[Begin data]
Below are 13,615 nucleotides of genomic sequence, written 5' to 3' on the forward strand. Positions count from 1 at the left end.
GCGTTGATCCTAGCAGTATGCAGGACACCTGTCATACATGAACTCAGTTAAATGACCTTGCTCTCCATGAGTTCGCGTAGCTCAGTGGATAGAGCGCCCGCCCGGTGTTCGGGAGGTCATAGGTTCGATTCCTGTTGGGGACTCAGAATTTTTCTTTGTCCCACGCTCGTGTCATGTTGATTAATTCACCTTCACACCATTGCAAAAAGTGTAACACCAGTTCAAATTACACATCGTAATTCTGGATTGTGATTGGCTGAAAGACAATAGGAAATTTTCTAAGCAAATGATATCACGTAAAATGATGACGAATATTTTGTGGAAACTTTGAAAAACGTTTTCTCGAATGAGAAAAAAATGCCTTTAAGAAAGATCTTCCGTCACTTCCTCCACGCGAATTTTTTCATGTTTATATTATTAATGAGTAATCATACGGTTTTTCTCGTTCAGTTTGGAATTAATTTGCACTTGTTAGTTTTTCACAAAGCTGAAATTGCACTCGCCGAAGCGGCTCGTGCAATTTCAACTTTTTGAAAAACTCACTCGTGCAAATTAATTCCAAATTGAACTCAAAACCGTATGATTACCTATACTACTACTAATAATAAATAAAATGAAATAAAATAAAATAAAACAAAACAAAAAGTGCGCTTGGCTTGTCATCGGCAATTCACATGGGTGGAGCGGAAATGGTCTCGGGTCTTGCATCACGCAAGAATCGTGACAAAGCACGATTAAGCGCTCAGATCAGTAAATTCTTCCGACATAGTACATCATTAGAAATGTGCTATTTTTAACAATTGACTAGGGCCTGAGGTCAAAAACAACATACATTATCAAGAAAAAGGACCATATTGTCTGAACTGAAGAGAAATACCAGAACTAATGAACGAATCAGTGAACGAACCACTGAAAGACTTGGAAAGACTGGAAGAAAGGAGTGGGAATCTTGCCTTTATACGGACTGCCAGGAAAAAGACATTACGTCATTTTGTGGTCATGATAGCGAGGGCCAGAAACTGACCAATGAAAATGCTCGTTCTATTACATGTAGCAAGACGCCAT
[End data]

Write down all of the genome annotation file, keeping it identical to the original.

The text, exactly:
Below are 13,615 nucleotides of genomic sequence, written 5' to 3' on the forward strand. Positions count from 1 at the left end.
GCGTTGATCCTAGCAGTATGCAGGACACCTGTCATACATGAACTCAGTTAAATGACCTTGCTCTCCATGAGTTCGCGTAGCTCAGTGGATAGAGCGCCCGCCCGGTGTTCGGGAGGTCATAGGTTCGATTCCTGTTGGGGACTCAGAATTTTTCTTTGTCCCACGCTCGTGTCATGTTGATTAATTCACCTTCACACCATTGCAAAAAGTGTAACACCAGTTCAAATTACACATCGTAATTCTGGATTGTGATTGGCTGAAAGACAATAGGAAATTTTCTAAGCAAATGATATCACGTAAAATGATGACGAATATTTTGTGGAAACTTTGAAAAACGTTTTCTCGAATGAGAAAAAAATGCCTTTAAGAAAGATCTTCCGTCACTTCCTCCACGCGAATTTTTTCATGTTTATATTATTAATGAGTAATCATACGGTTTTTCTCGTTCAGTTTGGAATTAATTTGCACTTGTTAGTTTTTCACAAAGCTGAAATTGCACTCGCCGAAGCGGCTCGTGCAATTTCAACTTTTTGAAAAACTCACTCGTGCAAATTAATTCCAAATTGAACTCAAAACCGTATGATTACCTATACTACTACTAATAATAAATAAAATGAAATAAAATAAAATAAAACAAAACAAAAAGTGCGCTTGGCTTGTCATCGGCAATTCACATGGGTGGAGCGGAAATGGTCTCGGGTCTTGCATCACGCAAGAATCGTGACAAAGCACGATTAAGCGCTCAGATCAGTAAATTCTTCCGACATAGTACATCATTAGAAATGTGCTATTTTTAACAATTGACTAGGGCCTGAGGTCAAAAACAACATACATTATCAAGAAAAAGGACCATATTGTCTGAACTGAAGAGAAATACCAGAACTAATGAACGAATCAGTGAACGAACCACTGAAAGACTTGGAAAGACTGGAAGAAAGGAGTGGGAATCTTGCCTTTATACGGACTGCCAGGAAAAAGACATTACGTCATTTTGTGGTCATGATAGCGAGGGCCAGAAACTGACCAATGAAAATGCTCGTTCTATTACATGTAGCAAGACGCCAT